On its 15th birthday, Google announced a change to its search algorithm it has said is the most significant in years.
Dubbed Hummingbird, the algorithm could nip at the heels of smaller websites, just as happened with the previous one. The last changes, Panda and Penguin, "fixed" parts of the old algorithm, but not an entire replacement of the whole. Hummingbird is a complete rewrite though it continues to use some parts of the old code.
The last major change was in 2009, the "Caffeine Update" which helped Google better gather information than sorting through it. The last time Google carried out a rewrite this large was 2001.
It is a testament to the power the search engine has in defining internet content that it can be the king maker for many internet careers.
If Google's search engine can find you, and Google defines your site as acceptable, if you can be found by customers and qualify for adverts, and other goodies.
Google's search algorithm defines what site you get your news from, rather than anything like providing interesting content.
Specific news on Hummingbird at the moment is thin. Google has just said it is the most comprehensive overhaul to the search engine since "Caffeine" in 2009.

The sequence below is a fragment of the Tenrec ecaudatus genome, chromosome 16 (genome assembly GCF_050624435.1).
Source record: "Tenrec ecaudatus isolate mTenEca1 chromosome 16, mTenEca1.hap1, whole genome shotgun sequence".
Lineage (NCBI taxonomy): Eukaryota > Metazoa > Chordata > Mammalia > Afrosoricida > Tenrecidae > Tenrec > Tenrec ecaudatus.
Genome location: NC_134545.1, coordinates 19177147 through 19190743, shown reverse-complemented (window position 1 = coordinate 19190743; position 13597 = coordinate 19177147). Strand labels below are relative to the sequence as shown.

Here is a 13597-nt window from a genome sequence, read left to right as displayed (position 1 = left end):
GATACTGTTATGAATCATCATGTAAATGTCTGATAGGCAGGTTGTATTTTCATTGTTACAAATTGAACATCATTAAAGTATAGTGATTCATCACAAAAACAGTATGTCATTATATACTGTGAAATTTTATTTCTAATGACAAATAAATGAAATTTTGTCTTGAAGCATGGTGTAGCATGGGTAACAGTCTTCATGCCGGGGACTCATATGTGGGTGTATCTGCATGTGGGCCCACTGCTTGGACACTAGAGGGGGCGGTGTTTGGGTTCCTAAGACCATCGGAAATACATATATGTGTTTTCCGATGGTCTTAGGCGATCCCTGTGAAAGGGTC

Google told Software Development Times the algorithm allows it to look at long, complex questions more quickly, instead of being bogged down by each word, and to identify and rank answers from indexed content.
The code has been in use for the last month, although Google has only just announced the change.
There's been no major outcry among publishers that they've lost rankings. This seems to support Google, saying this is a query-by-query effect, one that may improve particular searches.
It is possible that other search algorithm changes might have already stuffed up smaller sites enough and the new one will make no difference, but given what has happened in the past, we suspect a few will be taking a quizzical look at their traffic this month.